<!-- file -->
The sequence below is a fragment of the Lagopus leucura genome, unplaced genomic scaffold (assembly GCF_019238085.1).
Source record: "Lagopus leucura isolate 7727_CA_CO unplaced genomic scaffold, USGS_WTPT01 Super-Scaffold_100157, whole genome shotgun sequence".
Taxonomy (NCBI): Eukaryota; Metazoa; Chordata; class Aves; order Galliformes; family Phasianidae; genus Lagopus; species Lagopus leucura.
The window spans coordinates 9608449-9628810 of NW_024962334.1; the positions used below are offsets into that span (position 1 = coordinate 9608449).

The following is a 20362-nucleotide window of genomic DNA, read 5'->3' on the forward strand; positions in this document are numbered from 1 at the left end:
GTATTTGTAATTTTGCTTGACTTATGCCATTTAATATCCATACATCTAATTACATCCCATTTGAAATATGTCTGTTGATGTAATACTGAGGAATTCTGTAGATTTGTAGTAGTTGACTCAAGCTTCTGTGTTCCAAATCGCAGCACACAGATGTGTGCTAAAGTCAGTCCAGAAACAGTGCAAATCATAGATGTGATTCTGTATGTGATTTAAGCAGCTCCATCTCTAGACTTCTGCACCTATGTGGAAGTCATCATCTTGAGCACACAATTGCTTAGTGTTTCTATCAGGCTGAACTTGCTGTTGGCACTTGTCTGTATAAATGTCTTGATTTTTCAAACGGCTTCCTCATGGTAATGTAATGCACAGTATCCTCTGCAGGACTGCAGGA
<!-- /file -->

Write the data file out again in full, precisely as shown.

The sequence below is a fragment of the Lagopus leucura genome, unplaced genomic scaffold (assembly GCF_019238085.1).
Source record: "Lagopus leucura isolate 7727_CA_CO unplaced genomic scaffold, USGS_WTPT01 Super-Scaffold_100157, whole genome shotgun sequence".
Taxonomy (NCBI): Eukaryota; Metazoa; Chordata; class Aves; order Galliformes; family Phasianidae; genus Lagopus; species Lagopus leucura.
The window spans coordinates 9608449-9628810 of NW_024962334.1; the positions used below are offsets into that span (position 1 = coordinate 9608449).

The following is a 20362-nucleotide window of genomic DNA, read 5'->3' on the forward strand; positions in this document are numbered from 1 at the left end:
GTATTTGTAATTTTGCTTGACTTATGCCATTTAATATCCATACATCTAATTACATCCCATTTGAAATATGTCTGTTGATGTAATACTGAGGAATTCTGTAGATTTGTAGTAGTTGACTCAAGCTTCTGTGTTCCAAATCGCAGCACACAGATGTGTGCTAAAGTCAGTCCAGAAACAGTGCAAATCATAGATGTGATTCTGTATGTGATTTAAGCAGCTCCATCTCTAGACTTCTGCACCTATGTGGAAGTCATCATCTTGAGCACACAATTGCTTAGTGTTTCTATCAGGCTGAACTTGCTGTTGGCACTTGTCTGTATAAATGTCTTGATTTTTCAAACGGCTTCCTCATGGTAATGTAATGCACAGTATCCTCTGCAGGACTGCAGGA